Paul Krugman, Vanquished

It is always satisfying when one sees an insufferable jerk get his just comeuppance. And when the jerk is a bully who thinks he's always right and all others, save his acolytes, are not only "always wrong" but "knaves and fools" as well, then it is especially sweet to see the jerk shown, on point after point, to have been consistently wrong.

In "Krugtron the Invincible," economics historian Niall Ferguson uses Paul Krugman's own words to filet the Keynesian economist. Ferguson's three-part, 7,421-word article is a pleasure to read, and not only for those interested in economics.

But on economics, perhaps the most devastating of Ferguson's takedowns is in Part 1 where he details Krugman's serial predictions about the imminent collapse of the euro currency. Ferguson provides quotes from no fewer than eleven articles, from April 2010 through July 2012, to demonstrate how wrong the economist was. Ever the gentlemen, Ferguson concedes:

Now, I happen to be rather a euro-skeptic myself. I opposed the creation of the euro and predicted at the outset that the experiment of monetary union without fiscal integration would ultimately degenerate. But today, as you may have noticed, the euro is still intact.

In Part 2, Ferguson asks why Krugman had been "so bold" in predicting the collapse of the euro. The reason is because Krugman "had so completely failed to predict the U.S. financial crisis." If one can't predict, one can't be taken too seriously as a scientist. So Krugman had to get out front on the euro crisis. Hence: the need to be bold.

In Parts 1 and 2 Ferguson makes an air-tight case that Professor Krugman has been quite deficient in his analyses and predictions of late: "One might have expected a little more humility from an economist who so clearly failed to understand the nature of the biggest financial crisis of his lifetime until after it had happened."

Those who have no use for Krugman the economist will find the first two parts delicious in their itemizing of his bad predictions. But in Part 3, Ferguson goes beyond economics, making a wider appeal. In it, our Scottish historian looks at the nature of history and the place of the "public intellectual" in modern society. And he states why he is responding to Krugman's vendetta against him:

You may ask: Why have I taken the trouble to do this? I have three motives. The first is to illuminate the way the world really works, as opposed to the way Krugman and his beloved New Keynesian macroeconomic models say it works. The second is to assert the importance of humility and civility in public as well as academic discourse. And the third, frankly, is to teach him the meaning of the old Scottish regimental motto: nemo me impune lacessit ("No one attacks me with impunity").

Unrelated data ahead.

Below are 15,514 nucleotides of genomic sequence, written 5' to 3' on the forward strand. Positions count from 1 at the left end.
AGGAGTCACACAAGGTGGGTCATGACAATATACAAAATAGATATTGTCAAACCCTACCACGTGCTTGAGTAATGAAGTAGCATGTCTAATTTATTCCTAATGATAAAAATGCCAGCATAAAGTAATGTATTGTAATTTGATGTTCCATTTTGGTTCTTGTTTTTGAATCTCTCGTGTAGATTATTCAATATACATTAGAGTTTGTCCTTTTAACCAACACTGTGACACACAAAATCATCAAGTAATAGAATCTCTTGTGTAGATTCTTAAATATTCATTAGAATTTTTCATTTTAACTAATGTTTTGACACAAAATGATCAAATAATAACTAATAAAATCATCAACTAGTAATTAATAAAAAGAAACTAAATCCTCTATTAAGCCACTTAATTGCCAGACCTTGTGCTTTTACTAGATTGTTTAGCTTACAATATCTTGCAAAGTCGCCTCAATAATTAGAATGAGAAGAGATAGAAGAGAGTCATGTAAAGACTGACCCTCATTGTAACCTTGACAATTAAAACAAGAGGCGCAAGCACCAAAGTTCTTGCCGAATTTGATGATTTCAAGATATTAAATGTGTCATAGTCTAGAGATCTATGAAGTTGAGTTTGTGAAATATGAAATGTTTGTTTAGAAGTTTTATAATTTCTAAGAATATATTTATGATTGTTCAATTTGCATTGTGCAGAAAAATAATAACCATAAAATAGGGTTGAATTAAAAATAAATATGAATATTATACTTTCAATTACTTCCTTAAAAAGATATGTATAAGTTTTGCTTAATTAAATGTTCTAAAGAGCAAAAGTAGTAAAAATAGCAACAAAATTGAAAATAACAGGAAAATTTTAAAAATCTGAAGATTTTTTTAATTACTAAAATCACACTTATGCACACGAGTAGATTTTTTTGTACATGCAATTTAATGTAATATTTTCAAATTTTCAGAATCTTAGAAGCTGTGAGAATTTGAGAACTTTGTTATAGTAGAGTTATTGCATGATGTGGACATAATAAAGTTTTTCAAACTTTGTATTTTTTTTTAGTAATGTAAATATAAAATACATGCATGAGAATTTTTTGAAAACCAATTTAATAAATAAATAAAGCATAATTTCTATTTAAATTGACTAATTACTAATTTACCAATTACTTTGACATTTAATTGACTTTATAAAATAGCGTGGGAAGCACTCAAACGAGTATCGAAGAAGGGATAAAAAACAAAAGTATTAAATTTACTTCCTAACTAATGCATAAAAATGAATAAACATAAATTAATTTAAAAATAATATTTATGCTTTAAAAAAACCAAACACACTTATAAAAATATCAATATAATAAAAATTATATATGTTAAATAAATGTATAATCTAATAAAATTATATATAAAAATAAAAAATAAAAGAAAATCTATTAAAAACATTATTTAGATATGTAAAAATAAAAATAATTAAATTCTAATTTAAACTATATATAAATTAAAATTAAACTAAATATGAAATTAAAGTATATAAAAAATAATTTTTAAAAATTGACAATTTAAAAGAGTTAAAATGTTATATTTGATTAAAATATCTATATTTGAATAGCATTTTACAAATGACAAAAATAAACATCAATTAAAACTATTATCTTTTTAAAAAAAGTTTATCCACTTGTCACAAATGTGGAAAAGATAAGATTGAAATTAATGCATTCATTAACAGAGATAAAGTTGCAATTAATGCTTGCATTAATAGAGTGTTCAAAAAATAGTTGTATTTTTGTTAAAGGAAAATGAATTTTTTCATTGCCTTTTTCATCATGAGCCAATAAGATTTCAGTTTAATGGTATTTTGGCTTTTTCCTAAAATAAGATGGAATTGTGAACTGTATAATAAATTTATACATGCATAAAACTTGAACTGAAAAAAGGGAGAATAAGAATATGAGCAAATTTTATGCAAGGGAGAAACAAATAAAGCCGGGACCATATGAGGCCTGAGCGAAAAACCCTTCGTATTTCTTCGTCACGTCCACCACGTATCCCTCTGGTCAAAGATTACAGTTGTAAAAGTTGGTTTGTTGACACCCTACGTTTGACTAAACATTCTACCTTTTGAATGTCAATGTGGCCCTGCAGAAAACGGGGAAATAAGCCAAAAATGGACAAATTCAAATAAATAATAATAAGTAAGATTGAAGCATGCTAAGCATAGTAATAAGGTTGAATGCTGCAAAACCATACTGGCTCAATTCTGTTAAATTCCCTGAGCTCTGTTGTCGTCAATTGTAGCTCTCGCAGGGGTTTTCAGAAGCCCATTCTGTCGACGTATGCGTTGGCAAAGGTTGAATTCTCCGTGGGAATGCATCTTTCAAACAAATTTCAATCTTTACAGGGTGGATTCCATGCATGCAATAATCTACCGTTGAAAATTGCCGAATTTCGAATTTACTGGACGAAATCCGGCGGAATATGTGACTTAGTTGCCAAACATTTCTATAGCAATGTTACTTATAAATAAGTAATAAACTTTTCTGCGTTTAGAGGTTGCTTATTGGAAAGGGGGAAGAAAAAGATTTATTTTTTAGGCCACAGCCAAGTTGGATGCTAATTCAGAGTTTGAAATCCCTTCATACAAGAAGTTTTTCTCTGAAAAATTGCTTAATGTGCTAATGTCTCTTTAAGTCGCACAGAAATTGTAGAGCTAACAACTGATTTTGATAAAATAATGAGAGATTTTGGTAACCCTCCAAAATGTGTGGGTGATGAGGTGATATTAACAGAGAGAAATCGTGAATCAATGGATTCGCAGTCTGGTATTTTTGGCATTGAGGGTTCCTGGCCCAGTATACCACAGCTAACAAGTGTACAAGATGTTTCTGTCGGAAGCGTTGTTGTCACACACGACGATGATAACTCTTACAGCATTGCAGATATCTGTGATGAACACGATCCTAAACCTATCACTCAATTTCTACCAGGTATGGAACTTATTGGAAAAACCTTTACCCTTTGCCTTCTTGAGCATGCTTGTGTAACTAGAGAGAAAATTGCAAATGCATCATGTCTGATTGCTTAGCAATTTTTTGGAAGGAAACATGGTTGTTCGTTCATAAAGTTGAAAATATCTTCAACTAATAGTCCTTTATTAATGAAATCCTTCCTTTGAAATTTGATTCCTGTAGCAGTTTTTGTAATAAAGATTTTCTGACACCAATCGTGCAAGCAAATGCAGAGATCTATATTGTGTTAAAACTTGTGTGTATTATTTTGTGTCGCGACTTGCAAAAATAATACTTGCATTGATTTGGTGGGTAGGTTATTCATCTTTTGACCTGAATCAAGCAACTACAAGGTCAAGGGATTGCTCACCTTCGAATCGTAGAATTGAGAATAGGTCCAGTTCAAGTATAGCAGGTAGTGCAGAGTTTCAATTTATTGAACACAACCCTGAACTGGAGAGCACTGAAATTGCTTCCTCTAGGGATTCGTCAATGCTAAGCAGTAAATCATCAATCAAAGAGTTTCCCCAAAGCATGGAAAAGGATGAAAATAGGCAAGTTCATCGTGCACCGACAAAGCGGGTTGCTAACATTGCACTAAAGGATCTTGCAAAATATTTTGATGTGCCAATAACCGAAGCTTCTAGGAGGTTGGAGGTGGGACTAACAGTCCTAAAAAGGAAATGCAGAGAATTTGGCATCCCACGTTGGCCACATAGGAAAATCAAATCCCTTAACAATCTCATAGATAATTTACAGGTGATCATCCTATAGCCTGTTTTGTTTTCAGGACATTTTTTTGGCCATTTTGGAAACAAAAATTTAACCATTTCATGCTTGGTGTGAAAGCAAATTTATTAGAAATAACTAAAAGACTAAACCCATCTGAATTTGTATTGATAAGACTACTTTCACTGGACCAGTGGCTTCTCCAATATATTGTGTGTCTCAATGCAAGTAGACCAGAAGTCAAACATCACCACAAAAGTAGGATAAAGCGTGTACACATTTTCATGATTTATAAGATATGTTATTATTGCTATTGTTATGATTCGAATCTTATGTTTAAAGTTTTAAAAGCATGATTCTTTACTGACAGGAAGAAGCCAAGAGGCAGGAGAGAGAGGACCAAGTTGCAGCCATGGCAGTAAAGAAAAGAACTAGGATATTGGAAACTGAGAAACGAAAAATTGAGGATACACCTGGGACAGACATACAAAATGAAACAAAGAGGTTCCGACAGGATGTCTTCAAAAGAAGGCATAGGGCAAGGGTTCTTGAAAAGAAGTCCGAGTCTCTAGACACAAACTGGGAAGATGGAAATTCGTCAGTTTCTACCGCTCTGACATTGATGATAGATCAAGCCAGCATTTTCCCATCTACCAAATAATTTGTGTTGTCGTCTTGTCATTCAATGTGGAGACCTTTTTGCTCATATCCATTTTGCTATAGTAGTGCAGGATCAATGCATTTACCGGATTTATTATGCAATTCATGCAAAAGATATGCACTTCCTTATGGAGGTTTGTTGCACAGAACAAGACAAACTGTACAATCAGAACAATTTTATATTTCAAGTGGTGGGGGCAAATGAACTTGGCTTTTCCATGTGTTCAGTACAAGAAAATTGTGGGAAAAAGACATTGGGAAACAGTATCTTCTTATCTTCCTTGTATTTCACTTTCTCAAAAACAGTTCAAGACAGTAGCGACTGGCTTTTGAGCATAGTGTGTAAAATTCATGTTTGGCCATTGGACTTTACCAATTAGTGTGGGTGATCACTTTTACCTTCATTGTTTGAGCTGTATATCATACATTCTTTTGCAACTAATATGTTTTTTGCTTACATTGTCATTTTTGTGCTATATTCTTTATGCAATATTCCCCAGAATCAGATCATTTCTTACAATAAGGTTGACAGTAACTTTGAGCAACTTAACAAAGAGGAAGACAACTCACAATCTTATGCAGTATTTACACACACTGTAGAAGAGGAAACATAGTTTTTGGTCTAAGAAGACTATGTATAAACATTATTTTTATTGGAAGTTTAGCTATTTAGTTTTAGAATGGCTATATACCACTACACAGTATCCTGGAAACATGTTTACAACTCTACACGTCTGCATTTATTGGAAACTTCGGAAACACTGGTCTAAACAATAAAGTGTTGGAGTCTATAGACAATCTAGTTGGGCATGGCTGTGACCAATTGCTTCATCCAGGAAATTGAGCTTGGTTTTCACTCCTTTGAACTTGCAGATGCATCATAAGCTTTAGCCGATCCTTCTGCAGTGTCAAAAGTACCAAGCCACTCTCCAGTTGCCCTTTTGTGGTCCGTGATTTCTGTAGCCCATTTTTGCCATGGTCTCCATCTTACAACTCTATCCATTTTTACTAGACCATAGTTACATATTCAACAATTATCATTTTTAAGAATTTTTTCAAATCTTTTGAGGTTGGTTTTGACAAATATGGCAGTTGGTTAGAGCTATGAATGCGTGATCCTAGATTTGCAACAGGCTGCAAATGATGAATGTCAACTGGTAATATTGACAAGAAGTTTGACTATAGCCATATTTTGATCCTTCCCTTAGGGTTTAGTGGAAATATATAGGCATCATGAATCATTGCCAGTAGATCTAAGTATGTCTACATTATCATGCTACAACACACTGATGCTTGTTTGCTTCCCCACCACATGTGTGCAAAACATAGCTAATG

With this meticulous article, Ferguson conducts a master class on how to respond to one's critics and intellectual enemies; I highly recommend it. There are hyperlinks out the wazoo, and as for Krugtron the Invincible, there's no place to hide.

The reason people dislike Krugman is not because he's a left-winger, nor because he's consistently wrong about matters economic. Rather, they dislike him because he has no manners; the guy's a jerk. If Krugman delivered his opinions like a gentlemen, readers would consider them, perhaps lament that he is again wrong, and then move on. But Krugman is a piece of work; his nastiness might remind one of MSNBC's Ed Schultz or Martin Bashir. One of the more compelling parts of Ferguson's article is when he turns to the loss of civility in public discourse. Krugman is poison to that discourse.

The word "fraud" does not appear in "Krugtron the Invincible"; Ferguson is much too decorous and gentlemanly for that. But if Krugman were to be called a fraud, it should not be because he's so frequently wrong; it should be because he positions himself as the authority. Delivering his pronouncements ex cathedra, Krugman seems to have some insatiable need to be infallible. Because he must have no doubt about himself, he must have nothing but doubt about others, and even impugn their motives.

Economics, if it is a science, is certainly not a complete one. Economists are continually being surprised by how the economy behaves. (Behave, economy; that's not how you're supposed to act.) Nonetheless, we must make sense of the economy. And to do that, we use economics, deficient though it is at prediction.

In this time of economic uncertainty, when Congress has run four back-to-back trillion-dollar deficits while the Fed created other trillions out of nothing, economists need to possess at least a smidgeon of self-doubt, a modicum of modesty.

But that's too much to ask of Pauly Boy. Read Ferguson's article.

Jon N. Hall is a programmer/analyst from Kansas City.